Eleanor Brew has made what she calls “a permanent promise to keep the ocean healthy.” How? By making Ocean Conservancy a beneficiary of her will. “I wanted to have a good answer to the question, ‘What do you want to be remembered for?’ Leaving Ocean Conservancy a part of my estate means that my commitment to the ocean will live on.”
Brew’s husband, Denny, is also an environmentalist, but his passion is conservation. “Between us, our bequest gifts have both sides covered,” Eleanor says with a smile.
“People need to pick their passion. If the ocean is your passion, like it is mine, then it’s good to know that you can still make a difference even after you’re gone.”
I’m 81, still swim and sit by the hour with my friends listening and watching the endless variety of waves that break on the shore.
Julie and Don Dickinson
Seeing the World from the Ocean: Meet Julie and Don Dickinson
Growing up near the great Chesapeake Bay, Don Dickinson loved to crab and fish. His wife, Julie, on the other hand, grew up in the Midwest, far from the ocean — but she’s come to love the water as much as her husband. The couple spent their honeymoon on a trans-Atlantic cruise and have since traveled the world on ocean-going ships. Each trip has deepened their commitment to protecting and preserving the ocean.
“We love the ports of call,” Don says, “but we also love the sea days when you have time to relax and reflect.”
“Sadly, we’re seeing more and more ocean trash,” says Julie, noting that on a recent cruise to New Zealand, the cruise director gave a lecture on cleaning up the ocean and protecting the environment.
“It’s good to see greater awareness of the challenges facing the ocean,” Don says. “In my lifetime, I’ve seen tremendous erosion of the Chesapeake Bay watershed, which of course feeds into the Atlantic.”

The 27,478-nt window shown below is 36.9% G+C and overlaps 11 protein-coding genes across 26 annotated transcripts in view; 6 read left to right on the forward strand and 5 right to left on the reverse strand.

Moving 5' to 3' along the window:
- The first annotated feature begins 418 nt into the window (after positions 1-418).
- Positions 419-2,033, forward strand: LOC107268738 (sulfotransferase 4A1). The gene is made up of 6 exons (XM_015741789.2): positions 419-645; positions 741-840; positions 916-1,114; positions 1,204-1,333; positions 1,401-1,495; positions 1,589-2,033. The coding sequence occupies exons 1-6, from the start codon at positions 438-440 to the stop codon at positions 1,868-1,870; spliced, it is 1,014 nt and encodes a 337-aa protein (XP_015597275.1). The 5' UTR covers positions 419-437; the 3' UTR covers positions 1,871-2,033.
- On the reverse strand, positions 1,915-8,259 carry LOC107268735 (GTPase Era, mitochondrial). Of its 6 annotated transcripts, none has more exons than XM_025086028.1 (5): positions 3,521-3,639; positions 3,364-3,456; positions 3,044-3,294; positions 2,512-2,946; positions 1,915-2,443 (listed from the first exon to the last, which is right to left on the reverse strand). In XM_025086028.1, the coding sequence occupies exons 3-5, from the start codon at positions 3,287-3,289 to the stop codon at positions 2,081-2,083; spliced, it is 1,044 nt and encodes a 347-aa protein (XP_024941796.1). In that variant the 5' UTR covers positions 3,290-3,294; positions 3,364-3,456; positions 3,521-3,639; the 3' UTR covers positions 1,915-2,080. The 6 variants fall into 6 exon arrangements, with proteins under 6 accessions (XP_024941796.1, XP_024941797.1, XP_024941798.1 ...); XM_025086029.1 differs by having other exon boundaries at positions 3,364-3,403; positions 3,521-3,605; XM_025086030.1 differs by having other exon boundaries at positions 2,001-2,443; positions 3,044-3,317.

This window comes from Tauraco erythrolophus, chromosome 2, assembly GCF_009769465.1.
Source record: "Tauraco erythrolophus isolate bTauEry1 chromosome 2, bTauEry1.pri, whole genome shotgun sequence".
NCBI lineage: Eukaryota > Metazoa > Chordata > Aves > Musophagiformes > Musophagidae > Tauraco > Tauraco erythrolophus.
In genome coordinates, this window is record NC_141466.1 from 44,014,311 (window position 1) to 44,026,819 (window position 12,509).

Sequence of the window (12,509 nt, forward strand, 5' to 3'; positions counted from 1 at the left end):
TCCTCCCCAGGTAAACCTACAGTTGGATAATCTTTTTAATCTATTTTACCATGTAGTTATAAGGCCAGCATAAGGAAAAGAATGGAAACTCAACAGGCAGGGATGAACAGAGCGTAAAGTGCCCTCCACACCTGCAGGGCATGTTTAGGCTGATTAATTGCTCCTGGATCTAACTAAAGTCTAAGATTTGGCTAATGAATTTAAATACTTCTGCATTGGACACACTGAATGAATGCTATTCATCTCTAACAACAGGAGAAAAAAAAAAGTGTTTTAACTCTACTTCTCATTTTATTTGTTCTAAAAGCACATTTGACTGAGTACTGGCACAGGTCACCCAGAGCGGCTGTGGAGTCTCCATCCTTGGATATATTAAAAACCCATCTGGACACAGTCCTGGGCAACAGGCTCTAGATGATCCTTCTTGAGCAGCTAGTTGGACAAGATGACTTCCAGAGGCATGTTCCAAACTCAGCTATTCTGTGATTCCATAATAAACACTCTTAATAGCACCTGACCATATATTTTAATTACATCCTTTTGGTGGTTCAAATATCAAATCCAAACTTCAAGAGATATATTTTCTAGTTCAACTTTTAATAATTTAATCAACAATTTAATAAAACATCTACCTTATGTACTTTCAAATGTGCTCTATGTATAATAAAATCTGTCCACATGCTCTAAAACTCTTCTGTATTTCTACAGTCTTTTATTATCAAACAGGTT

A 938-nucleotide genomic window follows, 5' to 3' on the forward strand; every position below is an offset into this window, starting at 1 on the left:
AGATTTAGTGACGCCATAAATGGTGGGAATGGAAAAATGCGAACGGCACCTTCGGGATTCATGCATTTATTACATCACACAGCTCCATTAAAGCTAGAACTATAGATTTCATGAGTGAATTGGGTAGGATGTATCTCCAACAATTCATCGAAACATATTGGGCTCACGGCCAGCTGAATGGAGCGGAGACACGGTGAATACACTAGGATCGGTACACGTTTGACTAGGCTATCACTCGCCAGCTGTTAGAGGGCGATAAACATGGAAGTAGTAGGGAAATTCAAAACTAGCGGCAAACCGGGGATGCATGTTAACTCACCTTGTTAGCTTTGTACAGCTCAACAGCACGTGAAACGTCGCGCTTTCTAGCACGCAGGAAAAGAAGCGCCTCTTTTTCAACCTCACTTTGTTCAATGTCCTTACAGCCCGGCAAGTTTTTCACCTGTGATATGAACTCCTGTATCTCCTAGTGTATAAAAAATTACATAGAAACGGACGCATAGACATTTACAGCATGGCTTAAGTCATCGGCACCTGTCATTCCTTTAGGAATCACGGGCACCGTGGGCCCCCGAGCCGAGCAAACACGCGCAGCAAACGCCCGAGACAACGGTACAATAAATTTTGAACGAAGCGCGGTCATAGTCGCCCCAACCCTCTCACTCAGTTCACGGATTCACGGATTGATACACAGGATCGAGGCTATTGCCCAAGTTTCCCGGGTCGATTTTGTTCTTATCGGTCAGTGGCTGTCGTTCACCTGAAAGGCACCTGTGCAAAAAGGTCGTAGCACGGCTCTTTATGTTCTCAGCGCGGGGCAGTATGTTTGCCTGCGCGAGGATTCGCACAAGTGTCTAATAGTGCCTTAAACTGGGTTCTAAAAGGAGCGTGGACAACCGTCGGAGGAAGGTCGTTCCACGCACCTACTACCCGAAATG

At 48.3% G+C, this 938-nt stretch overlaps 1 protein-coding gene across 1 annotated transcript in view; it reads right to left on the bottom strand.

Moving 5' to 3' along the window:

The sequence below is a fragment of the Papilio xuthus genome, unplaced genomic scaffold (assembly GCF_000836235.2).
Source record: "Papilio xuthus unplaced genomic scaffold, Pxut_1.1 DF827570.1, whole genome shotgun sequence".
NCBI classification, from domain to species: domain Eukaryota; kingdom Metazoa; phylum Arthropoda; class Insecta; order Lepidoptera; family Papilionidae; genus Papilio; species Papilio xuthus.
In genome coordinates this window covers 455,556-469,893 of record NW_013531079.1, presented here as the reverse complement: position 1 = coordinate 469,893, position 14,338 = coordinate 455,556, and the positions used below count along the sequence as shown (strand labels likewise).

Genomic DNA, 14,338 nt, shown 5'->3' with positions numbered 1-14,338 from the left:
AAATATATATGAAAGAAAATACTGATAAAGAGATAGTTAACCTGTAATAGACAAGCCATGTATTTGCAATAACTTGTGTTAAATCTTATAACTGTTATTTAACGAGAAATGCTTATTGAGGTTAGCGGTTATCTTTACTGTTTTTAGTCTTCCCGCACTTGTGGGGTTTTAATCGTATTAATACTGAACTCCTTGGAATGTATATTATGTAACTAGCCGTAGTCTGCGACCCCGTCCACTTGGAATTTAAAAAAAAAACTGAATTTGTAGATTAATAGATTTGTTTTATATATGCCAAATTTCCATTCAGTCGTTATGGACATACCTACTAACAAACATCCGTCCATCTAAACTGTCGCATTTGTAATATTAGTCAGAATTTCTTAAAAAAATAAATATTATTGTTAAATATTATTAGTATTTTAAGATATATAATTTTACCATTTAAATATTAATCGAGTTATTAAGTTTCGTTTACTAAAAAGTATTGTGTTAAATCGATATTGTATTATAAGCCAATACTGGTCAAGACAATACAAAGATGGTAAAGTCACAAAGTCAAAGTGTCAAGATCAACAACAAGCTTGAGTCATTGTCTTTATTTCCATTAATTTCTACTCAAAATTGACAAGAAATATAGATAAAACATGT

Julie and Don have lived frugally and only recently have felt as though they could make the kind of financial contributions to Ocean Conservancy that they’d like.
“We know there are many worthy causes deserving of support,” Don says, “but so much of the earth is covered by water that it’s more critical than most people realize. That’s why we have made giving to Ocean Conservancy one of our priorities.”
The IRA Charitable Rollover gift opportunity turned out to be the right vehicle for the Dickinsons.
“We looked at it closely and read up on it,” says Don. “We were also told it was a good idea by a financial advisor.”
[For more on IRA Charitable Rollover gifts, see page XX.]
Through this newly renewed provision of the tax code, the Dickinsons transfer a portion of their required minimum distribution directly from their IRA to Ocean Conservancy. In this way, they avoid having to count the donated amount as income on their tax return.
Julie and Don want to do all they can to help clean up the oceans and promote clean water worldwide. “We hope our gifts can help address problems like these.”
“I want my grandchildren to experience the oceans in an even richer way than I have. Providing for Ocean Conservancy in my will feels like the right way to protect the ocean as well as respect its unique role in our lives.”
Sylvia Earle has pioneered underwater observations of dolphins and whales, and has set new diving records while exploring unknown waters throughout the world. Combing the credentials of scientist, explorer, policy maker, and conservationist, she is known worldwide as a passionate ambassador for the sea.
– Dr. Sylvia Earle,
Board of Directors and
Ocean Legacy Society
Jan Kern and Tom Grahame
Jan Kern and Tom Grahame: Supporting Science-Based Solutions to Restoring the Ocean’s Abundance
Jan Kern and Tom Grahame both grew up on Long Island Sound and their childhood experiences have had a profound impact on their adult lives and priorities. Jan recalls digging in the sand with her feet to find hard shell clams, and was deeply saddened as a young woman by the gradual degradation of the Sound and its creatures. Tom also recalls clamming as a child, before increasing water pollution caused clamming to be banned.